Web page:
Voluntary Disclosures

This article provides general information about voluntary disclosures (“VDs”) and the Canada Revenue Agency’s (the “CRA”) voluntary disclosure program (“VDP”).

The CRA has published an information circular (in this memo, the “Circular”) on VDs: please see IC00-1R6. Please also see the CRA website on VDs. The Circular and the website contain a lot of valuable information about the program. We recommend that you read these materials to familiarize yourself with how VDs work and what they can and cannot accomplish.

What follows is not meant to be a comprehensive review of VDs. Rather, it highlights certain important information of which you should be aware before making a disclosure.

What Is A Voluntary Disclosure?

To quote from the CRA website:

The Voluntary Disclosures Program (VDP) allows taxpayers to come forward and correct inaccurate or incomplete information or to disclose information they have not reported during previous dealings with the CRA. Taxpayers may avoid being penalized or prosecuted, if they make a valid disclosure.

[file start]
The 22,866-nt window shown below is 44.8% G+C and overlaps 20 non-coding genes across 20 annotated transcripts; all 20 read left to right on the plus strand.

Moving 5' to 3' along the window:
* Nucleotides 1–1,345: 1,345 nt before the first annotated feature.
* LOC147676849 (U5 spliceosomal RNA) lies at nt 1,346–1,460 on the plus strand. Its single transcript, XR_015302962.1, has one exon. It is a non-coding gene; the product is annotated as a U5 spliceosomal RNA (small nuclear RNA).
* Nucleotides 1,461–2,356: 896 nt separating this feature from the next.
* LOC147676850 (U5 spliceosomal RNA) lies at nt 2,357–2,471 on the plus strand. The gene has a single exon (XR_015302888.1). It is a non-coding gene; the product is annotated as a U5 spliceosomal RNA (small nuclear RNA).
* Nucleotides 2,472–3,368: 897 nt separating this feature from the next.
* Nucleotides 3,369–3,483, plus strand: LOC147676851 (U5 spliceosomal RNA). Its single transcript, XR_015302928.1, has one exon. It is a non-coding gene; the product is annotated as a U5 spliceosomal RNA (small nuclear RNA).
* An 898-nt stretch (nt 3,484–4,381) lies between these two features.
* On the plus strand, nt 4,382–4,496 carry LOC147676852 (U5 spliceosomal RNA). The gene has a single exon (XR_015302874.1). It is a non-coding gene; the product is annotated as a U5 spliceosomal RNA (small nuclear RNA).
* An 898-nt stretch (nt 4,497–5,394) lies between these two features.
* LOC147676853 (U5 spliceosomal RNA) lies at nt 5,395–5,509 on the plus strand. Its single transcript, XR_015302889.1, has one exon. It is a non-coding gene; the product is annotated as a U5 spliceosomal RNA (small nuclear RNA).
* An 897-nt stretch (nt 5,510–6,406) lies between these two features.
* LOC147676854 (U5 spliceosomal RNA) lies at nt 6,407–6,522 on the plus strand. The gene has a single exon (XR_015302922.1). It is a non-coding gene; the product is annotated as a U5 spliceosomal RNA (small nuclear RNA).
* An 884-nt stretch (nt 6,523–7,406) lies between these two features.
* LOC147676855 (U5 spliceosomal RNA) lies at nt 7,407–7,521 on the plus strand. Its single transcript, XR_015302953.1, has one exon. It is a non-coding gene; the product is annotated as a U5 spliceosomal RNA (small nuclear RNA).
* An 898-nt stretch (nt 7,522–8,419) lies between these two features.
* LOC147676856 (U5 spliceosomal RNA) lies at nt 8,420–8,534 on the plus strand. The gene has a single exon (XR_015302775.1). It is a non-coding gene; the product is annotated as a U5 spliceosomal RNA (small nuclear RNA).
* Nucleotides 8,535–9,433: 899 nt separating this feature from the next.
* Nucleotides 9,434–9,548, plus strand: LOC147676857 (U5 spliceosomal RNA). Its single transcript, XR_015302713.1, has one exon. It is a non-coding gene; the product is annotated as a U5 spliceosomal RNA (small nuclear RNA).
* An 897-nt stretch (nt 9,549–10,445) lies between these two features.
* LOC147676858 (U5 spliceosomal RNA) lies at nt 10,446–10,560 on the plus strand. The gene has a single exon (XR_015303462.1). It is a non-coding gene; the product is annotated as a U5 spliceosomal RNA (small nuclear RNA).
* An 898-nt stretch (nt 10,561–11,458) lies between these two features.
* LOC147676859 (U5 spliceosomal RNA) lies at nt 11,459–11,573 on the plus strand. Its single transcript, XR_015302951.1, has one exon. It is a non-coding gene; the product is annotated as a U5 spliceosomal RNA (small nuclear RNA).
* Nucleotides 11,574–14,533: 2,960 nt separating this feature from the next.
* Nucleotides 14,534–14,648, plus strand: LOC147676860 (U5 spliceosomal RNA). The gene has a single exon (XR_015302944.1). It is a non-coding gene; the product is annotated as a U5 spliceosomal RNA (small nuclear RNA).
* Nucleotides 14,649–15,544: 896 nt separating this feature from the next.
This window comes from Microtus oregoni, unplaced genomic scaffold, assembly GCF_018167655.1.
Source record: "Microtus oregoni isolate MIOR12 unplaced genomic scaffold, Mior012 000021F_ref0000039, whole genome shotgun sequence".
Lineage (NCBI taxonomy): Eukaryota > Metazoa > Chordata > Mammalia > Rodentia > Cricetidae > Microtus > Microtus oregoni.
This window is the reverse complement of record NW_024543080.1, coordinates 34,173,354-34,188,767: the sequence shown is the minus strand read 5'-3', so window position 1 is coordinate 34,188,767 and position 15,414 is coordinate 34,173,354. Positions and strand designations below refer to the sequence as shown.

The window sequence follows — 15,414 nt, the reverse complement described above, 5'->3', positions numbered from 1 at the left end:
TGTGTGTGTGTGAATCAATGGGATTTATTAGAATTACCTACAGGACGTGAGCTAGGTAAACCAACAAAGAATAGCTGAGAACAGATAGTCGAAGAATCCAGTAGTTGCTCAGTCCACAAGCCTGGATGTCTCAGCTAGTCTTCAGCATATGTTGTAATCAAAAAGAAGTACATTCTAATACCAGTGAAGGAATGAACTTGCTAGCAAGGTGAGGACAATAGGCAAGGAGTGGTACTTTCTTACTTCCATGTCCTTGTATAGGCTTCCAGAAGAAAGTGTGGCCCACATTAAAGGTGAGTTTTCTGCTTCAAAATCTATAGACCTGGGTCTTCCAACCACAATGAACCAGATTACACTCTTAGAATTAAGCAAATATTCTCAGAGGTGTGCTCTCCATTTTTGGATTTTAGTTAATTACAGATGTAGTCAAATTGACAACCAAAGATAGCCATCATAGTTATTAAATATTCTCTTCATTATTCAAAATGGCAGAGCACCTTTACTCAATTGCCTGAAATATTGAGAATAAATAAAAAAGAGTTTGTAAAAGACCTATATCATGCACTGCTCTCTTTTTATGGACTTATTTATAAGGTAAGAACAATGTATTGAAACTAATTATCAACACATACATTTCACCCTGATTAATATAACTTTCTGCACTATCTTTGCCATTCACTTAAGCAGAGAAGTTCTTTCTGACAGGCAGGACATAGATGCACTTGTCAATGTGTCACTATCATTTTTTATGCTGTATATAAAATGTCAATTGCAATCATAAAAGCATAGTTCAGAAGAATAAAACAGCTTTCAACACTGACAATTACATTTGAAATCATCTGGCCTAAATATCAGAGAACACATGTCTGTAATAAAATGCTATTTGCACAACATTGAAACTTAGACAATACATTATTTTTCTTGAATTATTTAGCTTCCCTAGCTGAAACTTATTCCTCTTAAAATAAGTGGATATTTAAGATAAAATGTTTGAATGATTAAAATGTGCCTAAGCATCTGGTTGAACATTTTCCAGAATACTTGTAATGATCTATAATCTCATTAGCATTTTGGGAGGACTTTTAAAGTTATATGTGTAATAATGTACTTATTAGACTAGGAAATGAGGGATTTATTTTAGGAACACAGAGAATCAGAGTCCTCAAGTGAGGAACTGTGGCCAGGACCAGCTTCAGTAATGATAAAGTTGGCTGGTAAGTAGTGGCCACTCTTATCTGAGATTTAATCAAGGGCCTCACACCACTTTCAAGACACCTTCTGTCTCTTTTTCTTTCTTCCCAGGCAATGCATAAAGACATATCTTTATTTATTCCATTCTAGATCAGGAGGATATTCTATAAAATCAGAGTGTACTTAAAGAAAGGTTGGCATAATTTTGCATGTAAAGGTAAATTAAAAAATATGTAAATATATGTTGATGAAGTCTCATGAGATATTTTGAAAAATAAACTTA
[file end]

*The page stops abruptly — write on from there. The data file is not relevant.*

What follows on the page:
Conditions For A Valid Disclosure

The CRA takes the position that a VD for a taxpayer is valid only if all of four conditions are met.

The VD must be voluntary

For example, the taxpayer can’t make a VD and also be aware of an enforcement action by the CRA or any other tax authority against you or a third party that relates in any way to the information you are disclosing.

No one can guarantee that the CRA will consider a disclosure to be voluntary. The CRA might have in its possession information about you that, in its view, negates your ability to make a disclosure. For example, the CRA states “a leak of offshore banking or other information that names the taxpayer” will prevent the taxpayer making a voluntary disclosure. We have no way of knowing what information the CRA has about you or your tax affairs in this regard.

The VD must be complete